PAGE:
Hot Ice LIVE’s City Winery Music series continues Thursday, December 7th with James Brown vs. Fela Kuti vs. Roy Ayers with music from Mausiki Scales and The Common Ground Collective.
Mausiki Scales & The Common Ground Collective have headlined the International stages of The Atlanta Jazz Festival and The National Black Arts Festival performing as a self-contained band along with the likes of Roy Ayers, Les Nubians, Julie Dexter, Brenda Nicole Moorer and more. The Common Ground Collective is easily recognized as the premier Atlanta authority for the Roots of African American Music based on active participation with Spread Love Felabrations, leading New Orleans-style second line process for the City of Atlanta Beltline events, and working with African American History and Music Education programs across the city.
— James Brown — In the 1960s an already established Brown had begun developing the foundation of the Funk Sound bringing together elements of R&B and Jazz and even Afro Cuban influences. Obtaining more commercial success with Georgia native and partner Bobby Byrd with The Famous Flames, he eventually emerged as a band leader and a more fully established the funk sound began with the formation of the JBs. Brown began amassing a string of R&B and Top 40 hits. As “Soul Brother #1,” syncopated drums, horn sections, and Brown’s distinctive vocals became more of the signature. James Brown restructured his band in the 1970s with members including saxophonist Maceo Parker, saxophonist Pee Wee Ellis, trombonist Fred Wesley, guitarist Catfish Collins, bassist Bootsy Collins and Funky drummers Clyde Stubblefield, John “Jabo” Starks, and Melvin Parker. It was during this timeframe that “The Godfather of Soul” released four more #1 hits including “Get On The Good Foot”, “The Payback,” “My Thang,” and “Poppa Don’t Take No Mess.” With a career of more than (17) #1 hits and an even wider discography hitting the Top 100, James Brown’s influence completely set the trajectory for artists across the Funk, Jazz, Rock, Afrobeat and Hip Hop genres of music.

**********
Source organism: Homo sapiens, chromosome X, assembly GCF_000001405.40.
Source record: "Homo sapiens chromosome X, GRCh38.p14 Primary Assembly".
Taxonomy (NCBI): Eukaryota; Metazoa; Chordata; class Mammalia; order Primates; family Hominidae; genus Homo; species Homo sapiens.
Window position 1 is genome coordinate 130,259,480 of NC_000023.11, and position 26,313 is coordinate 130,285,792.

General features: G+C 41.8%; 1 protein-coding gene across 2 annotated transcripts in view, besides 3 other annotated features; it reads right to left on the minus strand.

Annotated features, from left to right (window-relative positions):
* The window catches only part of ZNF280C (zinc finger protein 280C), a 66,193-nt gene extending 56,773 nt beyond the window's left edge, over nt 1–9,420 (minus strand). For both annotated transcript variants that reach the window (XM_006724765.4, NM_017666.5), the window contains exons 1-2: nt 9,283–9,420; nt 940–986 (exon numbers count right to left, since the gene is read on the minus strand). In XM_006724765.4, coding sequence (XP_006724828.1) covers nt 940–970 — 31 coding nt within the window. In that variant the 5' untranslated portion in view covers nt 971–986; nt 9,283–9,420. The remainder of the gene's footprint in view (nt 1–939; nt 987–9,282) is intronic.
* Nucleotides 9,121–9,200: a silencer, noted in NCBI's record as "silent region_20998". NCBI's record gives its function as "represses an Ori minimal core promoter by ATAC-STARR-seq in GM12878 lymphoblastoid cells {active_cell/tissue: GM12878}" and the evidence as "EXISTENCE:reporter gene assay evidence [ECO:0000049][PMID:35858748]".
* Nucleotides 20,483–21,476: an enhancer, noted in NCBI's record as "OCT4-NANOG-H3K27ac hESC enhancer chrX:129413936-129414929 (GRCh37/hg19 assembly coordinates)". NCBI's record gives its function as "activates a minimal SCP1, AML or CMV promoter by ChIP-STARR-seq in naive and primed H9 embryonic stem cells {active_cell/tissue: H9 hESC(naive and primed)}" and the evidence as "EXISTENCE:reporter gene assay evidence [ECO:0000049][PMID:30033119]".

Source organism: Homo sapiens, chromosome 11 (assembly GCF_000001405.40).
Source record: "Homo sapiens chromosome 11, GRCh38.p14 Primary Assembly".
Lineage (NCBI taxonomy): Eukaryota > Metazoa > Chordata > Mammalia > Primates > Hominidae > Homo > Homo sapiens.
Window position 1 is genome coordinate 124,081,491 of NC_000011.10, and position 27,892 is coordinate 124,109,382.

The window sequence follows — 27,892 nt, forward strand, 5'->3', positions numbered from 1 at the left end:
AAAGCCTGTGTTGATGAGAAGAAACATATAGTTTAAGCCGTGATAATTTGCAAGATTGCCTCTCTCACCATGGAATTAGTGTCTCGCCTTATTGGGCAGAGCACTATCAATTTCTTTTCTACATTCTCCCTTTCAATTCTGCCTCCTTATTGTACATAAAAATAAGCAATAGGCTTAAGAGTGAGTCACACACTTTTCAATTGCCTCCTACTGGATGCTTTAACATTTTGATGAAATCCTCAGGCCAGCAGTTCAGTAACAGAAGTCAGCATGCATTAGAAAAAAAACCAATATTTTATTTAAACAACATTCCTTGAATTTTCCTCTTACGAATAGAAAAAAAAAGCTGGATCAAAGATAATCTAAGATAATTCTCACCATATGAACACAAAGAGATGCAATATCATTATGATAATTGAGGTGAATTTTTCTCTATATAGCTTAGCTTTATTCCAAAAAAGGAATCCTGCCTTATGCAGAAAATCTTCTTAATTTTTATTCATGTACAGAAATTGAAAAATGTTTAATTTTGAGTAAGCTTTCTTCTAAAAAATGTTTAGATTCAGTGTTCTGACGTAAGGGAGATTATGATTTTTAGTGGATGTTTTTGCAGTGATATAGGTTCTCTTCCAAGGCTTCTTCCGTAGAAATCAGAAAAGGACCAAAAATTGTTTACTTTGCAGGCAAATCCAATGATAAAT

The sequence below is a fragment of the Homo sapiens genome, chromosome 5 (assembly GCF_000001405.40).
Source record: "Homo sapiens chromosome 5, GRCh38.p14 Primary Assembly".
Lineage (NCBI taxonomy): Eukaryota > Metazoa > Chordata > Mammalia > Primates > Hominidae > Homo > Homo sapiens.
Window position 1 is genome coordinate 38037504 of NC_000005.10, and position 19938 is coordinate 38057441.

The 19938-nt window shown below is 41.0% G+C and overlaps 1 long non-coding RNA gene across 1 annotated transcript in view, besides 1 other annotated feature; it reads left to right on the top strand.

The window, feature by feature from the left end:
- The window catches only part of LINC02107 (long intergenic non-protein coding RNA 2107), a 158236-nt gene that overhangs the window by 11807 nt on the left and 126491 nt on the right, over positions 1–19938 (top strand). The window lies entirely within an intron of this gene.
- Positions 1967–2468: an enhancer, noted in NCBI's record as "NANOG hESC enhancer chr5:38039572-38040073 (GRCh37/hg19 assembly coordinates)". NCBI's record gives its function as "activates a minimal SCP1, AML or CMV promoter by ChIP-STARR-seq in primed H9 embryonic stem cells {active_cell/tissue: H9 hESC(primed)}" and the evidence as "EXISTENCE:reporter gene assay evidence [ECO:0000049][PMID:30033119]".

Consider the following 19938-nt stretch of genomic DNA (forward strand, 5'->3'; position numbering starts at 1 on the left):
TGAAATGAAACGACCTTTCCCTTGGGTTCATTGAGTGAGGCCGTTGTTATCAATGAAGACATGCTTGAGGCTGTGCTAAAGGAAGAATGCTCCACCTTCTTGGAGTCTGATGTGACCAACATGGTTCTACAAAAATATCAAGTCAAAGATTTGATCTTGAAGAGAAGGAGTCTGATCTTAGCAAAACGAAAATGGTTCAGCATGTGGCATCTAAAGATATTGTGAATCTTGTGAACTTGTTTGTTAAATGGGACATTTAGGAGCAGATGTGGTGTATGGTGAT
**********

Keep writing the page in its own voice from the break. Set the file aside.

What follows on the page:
Fela Kuti — Fela Anikulapo Kuti was a Nigerian musician and activist credited as the pioneer of Afro Beat music. In the late 1960's, he traveled to Los Angeles in the U.S. where his interactions with Sandra Izsadore and branches of The Black Panther Party provided a political charge to his music. Throughout the 1970's, Fela's music grew in popularity as it's timely criticism of the Nigerian government and military became smash hits. The Afro Beat genre was born of a fusion of jazz funk, Ghanaian/Nigerian horn-driven high life, and traditional West African chants and rhythms. Fela's drummer of 20 years Tony Allen is credited for the locked down cadence that drove the music. In the 1970's when James Brown toured Nigeria, bassist Bootsy Collins commented on how the experience changed his life and how the Tony Allen rhythm became an huge influence to James Brown's music. Fela later developed his own political party called Movement of The People and mounted a failed campaign for President of Nigeria. He continued to record music throughout the 1980's until his death from HIV complications in 1997.
Roy Ayers — Recognized as the God Father of Neo Soul and one of the quintessential drivers of Jazz Funk music along with James Brown and Bob James, LA native Roy Ayers is a pillar across R&B, Hip Hop, House, Latin and straight-ahead Jazz genres. Receiving a pair of vibraphone mallets from Lionel Hampton as a young child, set Roy Ayers on a music career eventually playing with Herbie Mann until the 1960's. Ayers formed his own band in the 1970's gaining recognition for his music in the Blax-ploitation film «Coffy» starring Pam Grier and for his own self-titled album hit «Everybody Loves The Sunshine.» Ayers's music crossed over most Urban music genres with several of his hits charting the Billboard Disco Music Charts. In the late 1970's Ayers also toured Nigeria where he collaborated with Fela Kuti on the album «Music of Many Colors.» Ayers music has become a cultural mainstay across generations with scores of popular R&B, Hip Hop and Neo Soul artists from Erykah Badu to Dr. Dre, Mary J. Blige and so many others crediting the influence and cleared music samples from Mr. Ayers to help them hone their own sound.
— Join Hot Ice LIVE Ken Rye and Lisa Lee host a show spanning the best in Global Jazz Funk. Doors at 6 p.m. Showtime at 8 p.m.